Suspicions were further aroused in the strangely-broken statement of plans by Portpin late last night (Tuesday 18 September). Why Portpin should chose the medium of a community radio station with a reach not far beyond the island of Portsea itself is a conundrum. Why their statement is one that represents the biggest volte face since Brutus turned on Caesar is a more interesting one. They appear to have turned from oft-stated ‘reluctant owners’ to enthusiastic football club developers in the last week. One wonders if they are afraid of the opposition as it is possible that the Trust are getting very near to ‘preferred bidder’ status.
However, there are a number of worrying things about the current state of flux at Pompey which have wider implications for the Trust movement. On Friday last week the Pompey Supporters Trust had its bid to buy the club out of administration passed to the Football League. The bid is in direct competition with that of Portpin – the company that holds secured creditor status on the club. Both bids have received a contract of sale from Administrators PKF.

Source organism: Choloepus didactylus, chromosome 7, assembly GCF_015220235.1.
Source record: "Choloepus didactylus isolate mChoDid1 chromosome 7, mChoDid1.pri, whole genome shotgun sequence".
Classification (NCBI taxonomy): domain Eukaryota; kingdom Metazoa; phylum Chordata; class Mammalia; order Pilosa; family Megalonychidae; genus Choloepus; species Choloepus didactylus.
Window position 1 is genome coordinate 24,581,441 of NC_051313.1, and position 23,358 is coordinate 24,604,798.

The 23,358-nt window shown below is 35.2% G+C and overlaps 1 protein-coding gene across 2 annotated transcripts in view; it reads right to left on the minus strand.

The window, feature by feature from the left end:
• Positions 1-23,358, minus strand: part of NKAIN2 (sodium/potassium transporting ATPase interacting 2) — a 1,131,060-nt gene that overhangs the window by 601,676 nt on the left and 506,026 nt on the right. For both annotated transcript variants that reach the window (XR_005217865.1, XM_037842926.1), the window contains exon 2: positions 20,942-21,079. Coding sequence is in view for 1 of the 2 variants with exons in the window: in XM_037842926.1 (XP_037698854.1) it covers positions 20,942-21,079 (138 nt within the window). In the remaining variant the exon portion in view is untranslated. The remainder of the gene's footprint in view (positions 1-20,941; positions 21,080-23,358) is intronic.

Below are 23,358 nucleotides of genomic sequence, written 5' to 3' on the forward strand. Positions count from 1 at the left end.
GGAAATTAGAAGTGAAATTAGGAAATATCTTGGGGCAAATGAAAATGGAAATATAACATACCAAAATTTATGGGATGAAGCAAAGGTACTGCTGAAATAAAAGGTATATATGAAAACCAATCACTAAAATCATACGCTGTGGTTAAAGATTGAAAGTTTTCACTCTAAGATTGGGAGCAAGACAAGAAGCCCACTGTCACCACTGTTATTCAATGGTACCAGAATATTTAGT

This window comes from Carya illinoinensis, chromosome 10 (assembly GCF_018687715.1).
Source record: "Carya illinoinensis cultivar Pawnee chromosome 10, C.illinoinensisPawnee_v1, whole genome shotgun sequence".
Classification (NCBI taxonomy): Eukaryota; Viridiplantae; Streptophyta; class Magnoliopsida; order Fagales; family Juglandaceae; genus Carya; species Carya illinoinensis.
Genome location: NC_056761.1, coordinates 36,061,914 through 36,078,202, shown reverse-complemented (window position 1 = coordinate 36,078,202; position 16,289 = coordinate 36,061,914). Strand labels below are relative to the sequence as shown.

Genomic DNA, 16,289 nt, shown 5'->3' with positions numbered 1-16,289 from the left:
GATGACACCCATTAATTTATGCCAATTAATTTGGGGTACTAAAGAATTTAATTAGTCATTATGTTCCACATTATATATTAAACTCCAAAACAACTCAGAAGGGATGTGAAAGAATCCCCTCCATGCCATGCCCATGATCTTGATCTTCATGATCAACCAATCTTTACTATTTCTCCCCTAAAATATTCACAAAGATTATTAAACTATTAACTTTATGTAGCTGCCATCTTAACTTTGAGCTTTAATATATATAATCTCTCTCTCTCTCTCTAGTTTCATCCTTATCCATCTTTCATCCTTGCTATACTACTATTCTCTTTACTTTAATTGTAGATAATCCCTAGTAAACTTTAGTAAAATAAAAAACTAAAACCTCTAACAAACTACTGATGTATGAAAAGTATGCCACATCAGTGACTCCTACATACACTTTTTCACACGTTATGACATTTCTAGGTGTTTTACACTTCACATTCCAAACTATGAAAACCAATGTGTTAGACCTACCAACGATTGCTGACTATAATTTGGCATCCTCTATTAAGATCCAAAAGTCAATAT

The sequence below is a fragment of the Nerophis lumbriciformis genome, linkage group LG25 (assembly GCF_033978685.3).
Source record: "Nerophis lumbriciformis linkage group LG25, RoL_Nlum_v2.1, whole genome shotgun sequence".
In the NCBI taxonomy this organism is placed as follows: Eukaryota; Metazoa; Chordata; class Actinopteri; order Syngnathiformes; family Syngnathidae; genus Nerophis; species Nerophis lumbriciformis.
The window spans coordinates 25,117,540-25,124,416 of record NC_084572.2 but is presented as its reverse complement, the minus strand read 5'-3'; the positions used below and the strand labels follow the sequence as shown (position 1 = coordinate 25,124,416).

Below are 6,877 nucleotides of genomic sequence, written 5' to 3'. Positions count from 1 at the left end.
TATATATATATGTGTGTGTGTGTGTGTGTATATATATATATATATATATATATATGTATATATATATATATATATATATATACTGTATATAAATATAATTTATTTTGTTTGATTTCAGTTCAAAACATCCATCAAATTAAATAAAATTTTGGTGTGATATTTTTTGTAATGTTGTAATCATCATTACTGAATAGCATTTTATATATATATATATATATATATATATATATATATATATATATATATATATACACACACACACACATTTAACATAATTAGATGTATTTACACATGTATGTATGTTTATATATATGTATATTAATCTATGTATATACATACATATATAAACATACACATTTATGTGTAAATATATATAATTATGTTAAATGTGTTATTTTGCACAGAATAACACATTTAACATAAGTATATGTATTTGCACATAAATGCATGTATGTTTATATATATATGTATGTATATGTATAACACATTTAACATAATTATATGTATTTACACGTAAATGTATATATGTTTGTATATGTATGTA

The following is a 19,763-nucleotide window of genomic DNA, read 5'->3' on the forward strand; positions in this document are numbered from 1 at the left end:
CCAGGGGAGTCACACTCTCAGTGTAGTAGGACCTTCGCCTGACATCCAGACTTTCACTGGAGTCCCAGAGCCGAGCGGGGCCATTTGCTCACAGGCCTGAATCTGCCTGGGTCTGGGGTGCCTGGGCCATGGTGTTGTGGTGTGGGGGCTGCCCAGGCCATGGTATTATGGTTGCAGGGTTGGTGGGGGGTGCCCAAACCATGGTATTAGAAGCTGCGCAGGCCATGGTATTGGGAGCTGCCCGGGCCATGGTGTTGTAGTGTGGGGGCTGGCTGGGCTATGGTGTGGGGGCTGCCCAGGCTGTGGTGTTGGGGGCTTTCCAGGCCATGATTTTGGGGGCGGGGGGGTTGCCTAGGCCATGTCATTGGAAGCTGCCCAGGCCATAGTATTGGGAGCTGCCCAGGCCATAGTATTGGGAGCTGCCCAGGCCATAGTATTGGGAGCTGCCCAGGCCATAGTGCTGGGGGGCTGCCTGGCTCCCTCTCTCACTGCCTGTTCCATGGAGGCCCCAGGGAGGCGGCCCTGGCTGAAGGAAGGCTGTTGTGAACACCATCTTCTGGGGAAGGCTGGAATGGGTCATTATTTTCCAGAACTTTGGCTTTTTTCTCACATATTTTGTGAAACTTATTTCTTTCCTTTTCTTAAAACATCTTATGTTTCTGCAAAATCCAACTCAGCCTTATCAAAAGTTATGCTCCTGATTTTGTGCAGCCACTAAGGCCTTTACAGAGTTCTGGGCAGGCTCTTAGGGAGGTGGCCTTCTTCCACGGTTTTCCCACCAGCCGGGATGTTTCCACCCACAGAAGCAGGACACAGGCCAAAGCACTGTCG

If the Pompey Trust (PST) succeed in buying the club it will be an enormous victory for the Trust movement in English football. It will be the biggest single buy-out attempted by a Trust so far. It will place the idea of a football club at the centre of the business rather than the idea of football as a business. As such it will be a small step towards the slowly swelling tide of change in in the English football governance model.